HS Basketball Star Among Four Injured Pedestrians in Louisville

by | Jul 28, 2022 | Car Accidents

A teenage girl in the ESPNW Top 100 planned to play for the University of Iowa this fall. But those plans may be on hold, after a drunk driver hit her and three other people in a downtown area.

The Hutchinson teen plays for the Wheat State Elite, an AAU basketball team from Kansas.  She was in town, along with her parents, for the prestigious, 80-team Run for the Roses Tournament at the Kentucky Exposition Center. As she and her parents were in downtown Louisville, a 33-year-old Lexington man left the road at the intersection of Second and Market Streets. His vehicle then barreled into the Hutchinson teen and her parents, critically injuring all three of them. A fourth victim, an 11-year-old child, was also seriously injured.

The Lexington, Indiana man now faces multiple criminal charges, including DUI and four counts of first-degree assault.

Future Losses in Injury Claims

Prior medical bills are usually the largest component of economic damages in a car wreck claim. Three days in a hospital costs over $30,000. Property damage is often a very close second. Many new vehicles cost at least that much.

Future losses are often almost as high and always much more difficult to calculate. How does one begin to calculate something like future lost wages for a basketball star? If a permanent injury is limiting in any way, hopes of a free college education and a possible professional career are probably over. Of course, these things, especially the future pro career, are quite speculative.

Future medical problems also mean future emotional distress. Most disabled people go on to live fulfilling lives. But they are always missing something. These losses are hard to quantify as well. How does one put a price tag on something like the inability to participate in a fun run or ride a roller coaster?

Generally, Lexington personal injury attorneys partner with doctors, psychologists, accountants, and other outside professionals in these situations. These individuals offer their neutral, expert opinions about these and other matters.

First Party Liability in Alcohol-Related Wrecks

But, we’re getting ahead of ourselves. Before an attorney starts thinking about compensation in a pedestrian accident claim, an attorney must first focus on building a case. In an alcohol-related wreck, this case usually involves the negligence per se rule or the ordinary negligence doctrine.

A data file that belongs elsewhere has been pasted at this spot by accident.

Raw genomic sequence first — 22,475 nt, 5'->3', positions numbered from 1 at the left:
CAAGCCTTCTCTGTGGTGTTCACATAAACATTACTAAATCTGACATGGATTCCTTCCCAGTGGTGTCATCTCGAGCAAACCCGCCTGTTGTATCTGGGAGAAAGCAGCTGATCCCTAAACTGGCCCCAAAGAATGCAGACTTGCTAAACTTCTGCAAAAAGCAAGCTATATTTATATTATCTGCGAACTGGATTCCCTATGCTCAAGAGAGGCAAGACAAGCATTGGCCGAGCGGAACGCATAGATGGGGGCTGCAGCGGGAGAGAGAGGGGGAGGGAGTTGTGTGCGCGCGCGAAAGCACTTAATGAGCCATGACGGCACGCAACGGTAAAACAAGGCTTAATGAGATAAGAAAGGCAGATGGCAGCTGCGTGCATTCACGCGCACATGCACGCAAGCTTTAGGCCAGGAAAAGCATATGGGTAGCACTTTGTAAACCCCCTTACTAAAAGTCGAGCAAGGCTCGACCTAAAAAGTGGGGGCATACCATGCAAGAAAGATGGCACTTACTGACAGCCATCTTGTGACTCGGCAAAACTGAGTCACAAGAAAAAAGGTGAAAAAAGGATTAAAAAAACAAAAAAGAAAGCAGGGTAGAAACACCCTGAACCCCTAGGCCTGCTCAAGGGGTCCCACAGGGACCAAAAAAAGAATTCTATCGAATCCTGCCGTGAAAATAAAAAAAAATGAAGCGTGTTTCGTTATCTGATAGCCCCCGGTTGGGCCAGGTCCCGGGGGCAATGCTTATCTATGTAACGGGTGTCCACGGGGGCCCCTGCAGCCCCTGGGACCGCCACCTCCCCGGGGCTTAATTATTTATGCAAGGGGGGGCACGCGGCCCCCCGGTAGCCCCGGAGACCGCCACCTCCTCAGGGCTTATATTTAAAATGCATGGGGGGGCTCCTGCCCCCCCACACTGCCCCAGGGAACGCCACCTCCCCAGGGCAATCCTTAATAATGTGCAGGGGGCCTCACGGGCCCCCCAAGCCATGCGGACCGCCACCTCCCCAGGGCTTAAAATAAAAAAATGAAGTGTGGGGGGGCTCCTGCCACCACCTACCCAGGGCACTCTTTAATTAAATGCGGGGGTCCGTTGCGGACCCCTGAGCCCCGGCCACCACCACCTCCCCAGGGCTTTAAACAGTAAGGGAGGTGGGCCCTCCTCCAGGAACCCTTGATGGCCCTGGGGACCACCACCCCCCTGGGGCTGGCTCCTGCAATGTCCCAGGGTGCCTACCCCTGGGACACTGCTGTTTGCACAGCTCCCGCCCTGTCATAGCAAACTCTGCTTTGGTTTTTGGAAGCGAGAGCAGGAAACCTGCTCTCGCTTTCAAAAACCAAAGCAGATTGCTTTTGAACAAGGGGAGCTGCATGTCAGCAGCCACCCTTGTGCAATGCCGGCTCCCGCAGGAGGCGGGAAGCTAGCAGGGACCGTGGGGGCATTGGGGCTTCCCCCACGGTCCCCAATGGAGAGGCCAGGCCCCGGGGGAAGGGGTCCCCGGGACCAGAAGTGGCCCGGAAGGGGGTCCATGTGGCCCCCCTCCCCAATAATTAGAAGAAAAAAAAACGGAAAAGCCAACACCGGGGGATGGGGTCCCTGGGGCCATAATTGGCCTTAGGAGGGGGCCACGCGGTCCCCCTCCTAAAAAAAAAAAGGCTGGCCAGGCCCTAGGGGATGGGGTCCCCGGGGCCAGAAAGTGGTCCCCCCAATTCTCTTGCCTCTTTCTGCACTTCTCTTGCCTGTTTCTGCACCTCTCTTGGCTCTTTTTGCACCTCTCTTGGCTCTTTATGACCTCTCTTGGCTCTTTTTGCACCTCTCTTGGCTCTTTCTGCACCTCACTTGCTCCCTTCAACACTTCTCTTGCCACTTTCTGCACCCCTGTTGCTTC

Negligence per se usually applies if the tortfeasor (negligent driver) violates the DUI law or another safety law. These individuals could be liable for damages as a matter of law. Evidence of negligence is usually irrelevant, at least for liability purposes.

However, such proof is relevant for damages purposes. Typically, there’s a direct relationship between the amount of evidence a victim presents and the amount of compensation a jury awards. 

DUI is a good example. If a lawyer puts forth minimal effort and exclusively relies on the citation itself, jurors usually award minimum compensation. If a lawyer puts forth more effort and introduces additional evidence, like how much alcohol the tortfeasor consumed, jurors are more likely to award maximum compensation.

This compensation usually includes money for economic losses, such as medical bills, and noneconomic losses, such as pain and suffering.

The same compensation is available in an ordinary negligence claim. Many drivers aren’t legally intoxicated, but they are dangerously impaired. Evidence of impairment includes:

  • Erratic driving,
  • Physical symptoms, like bloodshot eyes,
  • Tortfeasor’s statements about alcohol consumption, and
  • Driver’s [previous stops.

If a tortfeasor recently visited a restaurant or other place where alcohol is served, it’s more likely than not that s/he had at least one drink there. More likely than not (a preponderance of the evidence) is usually the burden of proof in a civil claim.

Third Party Liability

Individuals are legally responsible for alcohol-related wrecks. Commercial providers are often financially responsible for them. Kentucky has a very broad dram shop law. Under this law, restaurants, bars, and other commercial providers could be financially responsible for damages if they illegally sell alcohol, and that customer later causes a wreck. Common illegal sales include:

  • Unlicensed sales,
  • Underage sales,
  • Sales to visibly intoxicated individuals, and
  • After-hours sales.

Additionally, the wreck must be a foreseeable (possible) result of the illegal sale. The foreseeability requirement is often hard to meet in illegal packaged alcohol sales. Usually, however, it’s foreseeable that a patron will open a beer and drink it on the way home.

Non-commercial alcohol providers, like party hosts, might also be vicariously liable for damages, under a theory like negligent undertaking.

Injury victims are usually entitled to substantial compensation. For a free consultation with an experienced personal injury lawyer in Lexington, contact the Goode Law Office, PLLC. You have a limited amount of time to act.